Africa looks to so­lar for com­mu­ni­ties off the grid

Kuwait Times - - HEALTH & SCIENCE -

Above the sacks of seeds and coal, three kerosene lamps gather dust in the tiny shed that Kenyan chicken farmer Bernard calls home. He prefers to use so­lar en­ergy to light up his evenings, lis­ten to the ra­dio or watch tele­vi­sion, af­ter aban­don­ing a diesel gen­er­a­tor he said was ex­pen­sive to main­tain and burned fuel too quickly. “So­lar pan­els are a good, cheap so­lu­tion,” he told AFP. Across the con­ti­nent, con­sumers are opt­ing for their own off-grid so­lar so­lu­tions to power homes and small busi­nesses, even as African gov­ern­ments un­veil mas­sive new so­lar projects seem­ingly ev­ery month to ex­pand their grids.

Ac­cord­ing to In­ter­na­tional En­ergy Agency pro­jec­tions, al­most one bil­lion peo­ple in sub-Sa­ha­ran Africa will gain ac­cess to the grid by 2040, but by that time 530 mil­lion will re­main off-grid, al­most com­pa­ra­ble with the 600 mil­lion who can­not ac­cess power to­day.

Gov­ern­ments have ramped up their ef­forts: on Africa’s At­lantic coast, Sene­gal last month in­au­gu­rated a mas­sive 20 megawatt (MW) project that will de­liver en­ergy to 160,000 peo­ple, which Pres­i­dent Macky Sall saluted as ush­er­ing in “a new, cleanen­ergy era”. But Mouhamadou Makhtar Cisse, di­rec­tor-gen­eral of na­tional util­ity Sen­elec, un­der­lined up­com­ing prob­lems in an in­ter­view with AFP. “We ac­tu­ally have an ex­cess of 100MW of power,” he said. “But we have a dis­tri­bu­tion problem. We have been think­ing in terms of roads and rail­ways... but not about elec­tric­ity high­ways.”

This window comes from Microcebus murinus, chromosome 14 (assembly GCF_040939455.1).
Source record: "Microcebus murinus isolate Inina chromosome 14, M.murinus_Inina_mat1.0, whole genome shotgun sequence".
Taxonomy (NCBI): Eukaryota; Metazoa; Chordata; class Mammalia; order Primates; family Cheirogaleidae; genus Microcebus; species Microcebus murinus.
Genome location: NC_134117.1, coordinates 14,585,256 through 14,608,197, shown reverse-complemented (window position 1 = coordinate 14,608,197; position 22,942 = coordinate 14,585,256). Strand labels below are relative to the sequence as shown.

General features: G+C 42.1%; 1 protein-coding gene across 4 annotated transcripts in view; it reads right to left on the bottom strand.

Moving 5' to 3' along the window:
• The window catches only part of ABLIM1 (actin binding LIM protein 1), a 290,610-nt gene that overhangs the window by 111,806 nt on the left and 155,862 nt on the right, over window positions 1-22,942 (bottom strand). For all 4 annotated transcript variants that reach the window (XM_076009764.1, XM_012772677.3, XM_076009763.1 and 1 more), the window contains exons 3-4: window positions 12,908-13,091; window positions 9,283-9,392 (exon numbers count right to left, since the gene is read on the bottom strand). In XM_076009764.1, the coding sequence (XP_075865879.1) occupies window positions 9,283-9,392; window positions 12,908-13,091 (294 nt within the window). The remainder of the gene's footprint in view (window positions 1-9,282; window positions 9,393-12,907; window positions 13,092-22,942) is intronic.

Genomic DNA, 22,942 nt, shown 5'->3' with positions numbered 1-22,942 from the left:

With around 55 to 65 per­cent of homes re­ceiv­ing elec­tric­ity, Sene­gal’s grid strength is above av­er­age for sub­Sa­ha­ran Africa, whereas in South Su­dan and Liberia this hov­ers be­tween one and two per­cent. But even in Sene­gal, neigh­bor­ing Mau­ri­ta­nia and Rwanda, which have all in­vested in large-scale so­lar projects as the cost of pan­els tum­ble, the twin chal­lenges of limited grids and Africa’s de­mo­graph­ics re­main.

‘Space for in­no­va­tion’

“The grid and the off-grid are so far apart right now that it’s cre­at­ing a huge space for in­no­va­tion,” en­thuses An­drew Her­scowitz, co­or­di­na­tor for US Pres­i­dent Barack Obama’s Power Africa ini­tia­tive. Power Africa, which iden­ti­fies gov­ern­ments and busi­nesses re­quir­ing sus­tain­able and af­ford­able en­ergy and of­fers fund­ing and ex­per­tise in more than 15 coun­tries, has taken a par­tic­u­lar in­ter­est in so­lar. Power Africa is push­ing this re­new­able source so that peo­ple “don’t have to wait for the grid to ar­rive to them, they can ac­cess a com­pany to­day and have a so­lar panel put on their roof,” Her­scowitz told AFP.

BOKOUL, Sene­gal: This file photo shows tech­ni­cians op­er­at­ing elec­tri­cal cab­i­nets dur­ing the open­ing cer­e­mony of a new pho­to­voltaic en­ergy pro­duc­tion site in Bokhol.—AFP

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